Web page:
From the woods
“I never know what I’m going to find in the woods—it’s a queer place,” writes Gretchen Legler in her new book, “Woodsqueer: Crafting a Sustainable Life in Rural Maine” (Trinity University). She moved with her partner to Maine from Alaska, buying 80 acres of woodland with a house and a shed. In the two decades since, they’ve worked together to make gardens that would feed them all year, raised goats, hunted, hiked, and connected with the varied and abundant life around them. Legler, who teaches at the University of Maine in Farmington, has written a warm and clear-eyed book about her experiences, detailing an intimate connection to place and people as Legler and her partner opt for a slower pace, closer to nature. Even in its challenges, she makes a strong case for the deep value in knowing the plants and animals where you live, the joy and compassion that knowledge and connection provokes, not just for the sparrows, the milkweed, the doe, but also for one another and for our own selves. Legler has an abiding faith in the “things we cannot see or prove,” and the book is as much a case for the soul-level nourishment and healing that is possible when we’re open to learning from land, as it is a description of the texture of life lived that bows away from the pace and ease of modern life, and how it offers, over time, a bridge to “the pulsing, thrumming energy” that joins us all, human, plant, creature.
History of Kendall Square
Kendall Square, a pocket in Cambridge where world-altering developments are made, has a long history of being a national leader. In the early 20th century, it was soap-making, candies, printing, and high-tech rubber. Now, biotech dominates the neighborhood, and its small size — one square kilometer — belies the influence and impact of the ideas that rise from it. “Where Futures Converge: Kendall Square and the Making of a Global Innovation Hub” by Robert Buderi (MIT Press) is a biogeography of the area, a compelling history of the place, and a lively portrait of what it is today. He treats the area as an ecosystem, one that’s in constant flux. “The story of Kendall Square is one of relentless change and evolution,” he writes. He talks with professors, entrepreneurs, members of the Kendall Square Association, historians, scientists, in trying to understand what makes the place what it is, as well as the challenges it faces: it has some of the highest rent in the country, people can’t afford to live there, it’s dead in the evenings and on weekends, lowering the opportunity for serendipitous encounters that lead to bigger brainstorms and even more fresh ideas. And he looks towards what’s possible in Kendall Square’s future, making stronger links between the science and the humanities, and continuing to change the ways the world approaches climate change, medicine, energy, transportation, and tech. It’s not only a look the biotech jungle, but a history of some of the most important developments in the last century.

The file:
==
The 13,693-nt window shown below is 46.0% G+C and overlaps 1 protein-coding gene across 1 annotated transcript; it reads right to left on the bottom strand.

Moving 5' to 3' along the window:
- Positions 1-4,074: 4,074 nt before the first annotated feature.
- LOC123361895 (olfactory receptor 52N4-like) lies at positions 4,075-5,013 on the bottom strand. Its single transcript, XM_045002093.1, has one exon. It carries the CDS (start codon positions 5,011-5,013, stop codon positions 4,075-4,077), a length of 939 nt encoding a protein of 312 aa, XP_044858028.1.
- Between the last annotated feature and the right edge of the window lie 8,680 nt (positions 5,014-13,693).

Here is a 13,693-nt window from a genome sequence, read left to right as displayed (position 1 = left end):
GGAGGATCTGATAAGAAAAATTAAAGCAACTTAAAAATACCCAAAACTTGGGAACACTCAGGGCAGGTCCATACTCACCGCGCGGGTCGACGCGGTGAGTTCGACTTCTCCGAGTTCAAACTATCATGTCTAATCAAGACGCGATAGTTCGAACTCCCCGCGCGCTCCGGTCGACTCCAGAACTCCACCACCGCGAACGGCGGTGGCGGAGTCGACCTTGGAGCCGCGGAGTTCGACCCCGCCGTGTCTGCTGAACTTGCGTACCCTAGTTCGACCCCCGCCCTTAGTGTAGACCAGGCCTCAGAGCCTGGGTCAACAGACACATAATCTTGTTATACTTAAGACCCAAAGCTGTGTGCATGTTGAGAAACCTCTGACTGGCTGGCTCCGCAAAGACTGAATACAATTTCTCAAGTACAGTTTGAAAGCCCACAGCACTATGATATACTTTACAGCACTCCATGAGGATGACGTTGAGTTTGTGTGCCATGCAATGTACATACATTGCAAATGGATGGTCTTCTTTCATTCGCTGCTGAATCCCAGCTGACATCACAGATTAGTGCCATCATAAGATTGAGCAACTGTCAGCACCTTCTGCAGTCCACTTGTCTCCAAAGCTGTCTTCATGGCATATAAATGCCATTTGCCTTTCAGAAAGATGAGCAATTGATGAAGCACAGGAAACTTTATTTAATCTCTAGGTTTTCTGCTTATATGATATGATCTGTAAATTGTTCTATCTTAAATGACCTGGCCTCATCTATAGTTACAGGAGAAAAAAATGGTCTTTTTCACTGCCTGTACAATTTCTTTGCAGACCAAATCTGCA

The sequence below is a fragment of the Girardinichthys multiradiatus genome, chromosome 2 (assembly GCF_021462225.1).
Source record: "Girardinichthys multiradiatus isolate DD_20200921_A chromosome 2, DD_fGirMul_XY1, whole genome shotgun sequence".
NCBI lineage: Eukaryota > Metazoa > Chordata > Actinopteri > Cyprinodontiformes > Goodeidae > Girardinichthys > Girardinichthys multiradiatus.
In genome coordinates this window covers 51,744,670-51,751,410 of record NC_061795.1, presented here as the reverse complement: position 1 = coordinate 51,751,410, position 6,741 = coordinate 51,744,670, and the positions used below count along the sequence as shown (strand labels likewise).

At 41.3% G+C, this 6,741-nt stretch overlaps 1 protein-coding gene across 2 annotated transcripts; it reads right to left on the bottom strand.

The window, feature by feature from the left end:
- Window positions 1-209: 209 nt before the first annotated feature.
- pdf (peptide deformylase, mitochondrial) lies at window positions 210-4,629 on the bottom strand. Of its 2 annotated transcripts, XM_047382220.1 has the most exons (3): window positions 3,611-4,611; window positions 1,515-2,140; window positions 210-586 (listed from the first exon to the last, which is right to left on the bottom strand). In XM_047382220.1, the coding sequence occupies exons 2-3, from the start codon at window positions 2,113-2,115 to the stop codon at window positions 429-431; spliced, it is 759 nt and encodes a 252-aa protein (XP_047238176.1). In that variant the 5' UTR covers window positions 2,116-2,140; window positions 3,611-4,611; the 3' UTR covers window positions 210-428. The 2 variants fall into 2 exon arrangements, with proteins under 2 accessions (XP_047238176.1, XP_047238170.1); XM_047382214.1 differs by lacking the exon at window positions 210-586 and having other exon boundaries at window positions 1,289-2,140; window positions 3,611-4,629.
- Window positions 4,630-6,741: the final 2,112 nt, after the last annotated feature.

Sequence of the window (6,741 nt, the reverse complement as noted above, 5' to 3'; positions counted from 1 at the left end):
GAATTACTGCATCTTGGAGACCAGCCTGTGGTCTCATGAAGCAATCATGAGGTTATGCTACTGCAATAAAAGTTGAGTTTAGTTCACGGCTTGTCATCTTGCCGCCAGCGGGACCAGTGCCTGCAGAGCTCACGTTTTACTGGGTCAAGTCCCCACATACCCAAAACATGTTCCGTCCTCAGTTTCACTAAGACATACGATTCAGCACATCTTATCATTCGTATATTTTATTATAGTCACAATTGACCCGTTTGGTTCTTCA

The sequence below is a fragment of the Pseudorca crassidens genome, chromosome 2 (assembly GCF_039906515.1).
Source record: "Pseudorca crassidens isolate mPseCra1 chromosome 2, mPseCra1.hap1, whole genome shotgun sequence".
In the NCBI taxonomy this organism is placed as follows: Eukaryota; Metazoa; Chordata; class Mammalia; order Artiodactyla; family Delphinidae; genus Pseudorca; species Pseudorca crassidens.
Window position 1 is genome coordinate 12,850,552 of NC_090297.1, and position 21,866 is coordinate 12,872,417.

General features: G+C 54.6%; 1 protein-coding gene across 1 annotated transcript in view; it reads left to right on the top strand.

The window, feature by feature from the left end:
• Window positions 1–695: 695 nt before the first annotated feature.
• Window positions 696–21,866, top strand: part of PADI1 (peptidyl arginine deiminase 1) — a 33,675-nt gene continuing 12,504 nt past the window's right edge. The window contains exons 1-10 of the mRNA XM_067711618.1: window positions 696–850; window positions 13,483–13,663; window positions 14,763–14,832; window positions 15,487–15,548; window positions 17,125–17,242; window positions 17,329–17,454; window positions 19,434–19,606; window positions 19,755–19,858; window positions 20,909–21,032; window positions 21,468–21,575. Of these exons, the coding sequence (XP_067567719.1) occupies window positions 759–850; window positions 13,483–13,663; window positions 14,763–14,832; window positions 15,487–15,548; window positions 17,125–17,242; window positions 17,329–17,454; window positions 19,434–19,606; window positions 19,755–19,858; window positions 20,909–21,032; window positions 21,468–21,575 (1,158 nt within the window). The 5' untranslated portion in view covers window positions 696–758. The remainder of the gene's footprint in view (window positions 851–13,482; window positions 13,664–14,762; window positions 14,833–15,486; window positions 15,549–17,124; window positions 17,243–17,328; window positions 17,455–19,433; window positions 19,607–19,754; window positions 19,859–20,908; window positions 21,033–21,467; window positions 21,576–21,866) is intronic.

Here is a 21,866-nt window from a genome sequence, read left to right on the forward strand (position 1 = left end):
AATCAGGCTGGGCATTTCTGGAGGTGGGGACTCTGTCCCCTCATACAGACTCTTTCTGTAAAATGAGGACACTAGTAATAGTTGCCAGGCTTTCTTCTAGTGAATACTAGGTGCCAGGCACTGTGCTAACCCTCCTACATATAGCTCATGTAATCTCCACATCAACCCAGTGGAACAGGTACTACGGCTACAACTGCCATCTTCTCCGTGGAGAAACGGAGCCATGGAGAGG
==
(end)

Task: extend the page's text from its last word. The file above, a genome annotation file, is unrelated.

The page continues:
In 2018, Chloe Maxmin defeated a Republican challenger in a campaign for the Maine House of Representatives in Augusta, a rural and deeply red district, becoming the first Democrat to do so. In 2020, she defeated the incumbent Senate Minority Leader. The success of these campaigns is the subject of “Dirt Road Revival: How To Rebuild Rural Politics and Why Our Future Depends on It,” written by Maxmin and her Harvard classmate and campaign manager Canyon Woodward (Beacon). The book is a lucid look at rural America, and reads as a thrilling political story, told with warmth and smarts. It reveals the lessons they learned, approaching their campaigns “determined to figure out a new theory and practice for a Democratic resurgence in rural America.” Their on-the-ground, person-to-person approach has led to a lively, informative look at how Democrats might approach the rural red parts of the country. “Shake enough hands and the hands shake you.”
“Son of Elsewhere: A Memoir in Pieces” by Elamin Abdelmahmoud (Ballantine)
“We Measure the Earth With Our Bodies” by Tsering Yangzom Lama (Bloomsbury)
“Rainbow Rainbow” by Lydia Conklin (Catapult)
Pick of the week
Josh Cook at Porter Square Books in Cambridge, Massachusetts, recommends “Revenge of the Scapegoat” by Caren Beilin (Dorothy): “What does it feel like to be held responsible for a world you have no power over? A wildly original, darkly funny, occasionally unsettling story of burden, patriarchy, art, escape, and cows that step on your heart if you lie down in their field. A surprise in plot, image, and phrase on every page. ‘Revenge of the Scapegoat’ is unlike anything you’ve ever read.”